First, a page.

Assassination investigation report finds link with 14 other attacks in Lebanon.
|“There can be no progress without all sides agreeing on a common ground that has gains and maybe some concessions.”
Amr Moussa, secretary-general
of the Arab League
But the two sides are at odds over their priorities.
The opposition is pushing for a new cabinet while the government is calling for an early election to replace Emile Lahoud, the Lebanese president, whose mandate was extended under Syrian influence in 2004.
Moussa said all leaders must make concessions to resolve the crisis.
“There can be no progress without all sides agreeing on a common ground that has gains and maybe some concessions. What is important is the Lebanese principle of no victor and no vaquished,” he said.
Moussa met Michel Aoun, a Christian leader whose supporters are taking part in the anti-government protests, former president Amin Gemayel, whose son was assassinated last month, Maronite patriarch Nasrallah Sfeir and Walid Jumblatt, the leader of the Druze, on Wednesday.
On Tuesday, he met Hassan Nasrallah, the leader of Hezbollah, shortly after arriving in the country.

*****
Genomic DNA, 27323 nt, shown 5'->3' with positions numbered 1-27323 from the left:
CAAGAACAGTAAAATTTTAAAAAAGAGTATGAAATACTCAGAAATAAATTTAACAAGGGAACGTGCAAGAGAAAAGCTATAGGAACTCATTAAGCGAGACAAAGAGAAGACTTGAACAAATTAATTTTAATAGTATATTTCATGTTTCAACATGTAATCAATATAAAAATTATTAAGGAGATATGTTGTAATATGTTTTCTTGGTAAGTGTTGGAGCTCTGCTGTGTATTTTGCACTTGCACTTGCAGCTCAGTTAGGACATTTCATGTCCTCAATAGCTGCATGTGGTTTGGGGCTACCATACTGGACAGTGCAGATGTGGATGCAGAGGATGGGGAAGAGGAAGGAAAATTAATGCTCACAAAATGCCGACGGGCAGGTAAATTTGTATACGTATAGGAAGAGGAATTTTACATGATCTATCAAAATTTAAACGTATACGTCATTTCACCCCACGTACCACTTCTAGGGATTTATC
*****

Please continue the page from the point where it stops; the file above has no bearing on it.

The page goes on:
Nasrallah said he “was open to certain ideas put forward by the Arab League secretary general, which encouraged Moussa to pursue mediation,” a source close to Moussa told the AFP news agency.
Siniora, who has not left his offices since the opposition protests started at the beginning of the month, is to travel to Moscow for talks with Vladimir Putin, the Russian president, on Thursday.
The visit comes after the UN security council, of which Russia is a member, reiterated its support for the “legitimate and democratically elected” government and condemned attempts to “destabilise” the country.
“The security council calls upon all Lebanese political parties to show responsibility with a view to preventing, through dialogue, further deterioration of the situation in Lebanon,” a statement said.